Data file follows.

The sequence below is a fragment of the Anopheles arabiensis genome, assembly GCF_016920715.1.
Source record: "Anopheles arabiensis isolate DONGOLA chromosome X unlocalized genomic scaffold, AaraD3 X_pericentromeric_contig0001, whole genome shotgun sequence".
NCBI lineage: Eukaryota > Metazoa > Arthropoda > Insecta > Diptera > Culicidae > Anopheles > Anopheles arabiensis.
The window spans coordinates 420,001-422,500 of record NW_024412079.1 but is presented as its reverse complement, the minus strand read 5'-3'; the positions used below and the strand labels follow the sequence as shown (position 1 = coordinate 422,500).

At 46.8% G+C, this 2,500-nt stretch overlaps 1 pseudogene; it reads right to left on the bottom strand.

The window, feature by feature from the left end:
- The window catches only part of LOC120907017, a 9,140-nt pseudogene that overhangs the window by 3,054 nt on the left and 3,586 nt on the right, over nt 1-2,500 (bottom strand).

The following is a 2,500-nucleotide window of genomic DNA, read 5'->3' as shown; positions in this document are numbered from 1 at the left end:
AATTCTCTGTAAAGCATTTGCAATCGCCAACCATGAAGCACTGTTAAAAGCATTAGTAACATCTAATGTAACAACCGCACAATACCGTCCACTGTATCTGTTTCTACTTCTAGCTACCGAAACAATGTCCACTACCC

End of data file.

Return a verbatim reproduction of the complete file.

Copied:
The sequence below is a fragment of the Anopheles arabiensis genome, assembly GCF_016920715.1.
Source record: "Anopheles arabiensis isolate DONGOLA chromosome X unlocalized genomic scaffold, AaraD3 X_pericentromeric_contig0001, whole genome shotgun sequence".
NCBI lineage: Eukaryota > Metazoa > Arthropoda > Insecta > Diptera > Culicidae > Anopheles > Anopheles arabiensis.
The window spans coordinates 420,001-422,500 of record NW_024412079.1 but is presented as its reverse complement, the minus strand read 5'-3'; the positions used below and the strand labels follow the sequence as shown (position 1 = coordinate 422,500).

At 46.8% G+C, this 2,500-nt stretch overlaps 1 pseudogene; it reads right to left on the bottom strand.

The window, feature by feature from the left end:
- The window catches only part of LOC120907017, a 9,140-nt pseudogene that overhangs the window by 3,054 nt on the left and 3,586 nt on the right, over nt 1-2,500 (bottom strand).

The following is a 2,500-nucleotide window of genomic DNA, read 5'->3' as shown; positions in this document are numbered from 1 at the left end:
AATTCTCTGTAAAGCATTTGCAATCGCCAACCATGAAGCACTGTTAAAAGCATTAGTAACATCTAATGTAACAACCGCACAATACCGTCCACTGTATCTGTTTCTACTTCTAGCTACCGAAACAATGTCCACTACCC